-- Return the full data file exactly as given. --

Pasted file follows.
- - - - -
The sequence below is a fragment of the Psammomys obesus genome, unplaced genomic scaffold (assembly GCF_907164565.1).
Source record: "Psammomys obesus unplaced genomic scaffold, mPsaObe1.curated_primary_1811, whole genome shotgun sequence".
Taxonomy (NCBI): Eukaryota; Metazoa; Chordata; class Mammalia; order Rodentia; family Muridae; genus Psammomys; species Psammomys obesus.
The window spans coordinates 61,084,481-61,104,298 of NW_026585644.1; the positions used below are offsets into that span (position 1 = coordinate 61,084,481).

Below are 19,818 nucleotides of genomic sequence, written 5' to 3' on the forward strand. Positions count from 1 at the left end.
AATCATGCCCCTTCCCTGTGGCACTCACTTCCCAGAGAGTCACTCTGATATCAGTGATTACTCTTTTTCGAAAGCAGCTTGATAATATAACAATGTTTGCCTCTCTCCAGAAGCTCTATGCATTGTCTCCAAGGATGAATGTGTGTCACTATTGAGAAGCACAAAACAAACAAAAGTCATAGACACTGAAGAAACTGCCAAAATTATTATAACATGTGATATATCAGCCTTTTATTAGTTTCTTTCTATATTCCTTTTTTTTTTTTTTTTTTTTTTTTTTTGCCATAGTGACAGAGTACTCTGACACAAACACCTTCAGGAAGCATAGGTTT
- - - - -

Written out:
The sequence below is a fragment of the Psammomys obesus genome, unplaced genomic scaffold (assembly GCF_907164565.1).
Source record: "Psammomys obesus unplaced genomic scaffold, mPsaObe1.curated_primary_1811, whole genome shotgun sequence".
Taxonomy (NCBI): Eukaryota; Metazoa; Chordata; class Mammalia; order Rodentia; family Muridae; genus Psammomys; species Psammomys obesus.
The window spans coordinates 61,084,481-61,104,298 of NW_026585644.1; the positions used below are offsets into that span (position 1 = coordinate 61,084,481).

Below are 19,818 nucleotides of genomic sequence, written 5' to 3' on the forward strand. Positions count from 1 at the left end.
AATCATGCCCCTTCCCTGTGGCACTCACTTCCCAGAGAGTCACTCTGATATCAGTGATTACTCTTTTTCGAAAGCAGCTTGATAATATAACAATGTTTGCCTCTCTCCAGAAGCTCTATGCATTGTCTCCAAGGATGAATGTGTGTCACTATTGAGAAGCACAAAACAAACAAAAGTCATAGACACTGAAGAAACTGCCAAAATTATTATAACATGTGATATATCAGCCTTTTATTAGTTTCTTTCTATATTCCTTTTTTTTTTTTTTTTTTTTTTTTTTTGCCATAGTGACAGAGTACTCTGACACAAACACCTTCAGGAAGCATAGGTTT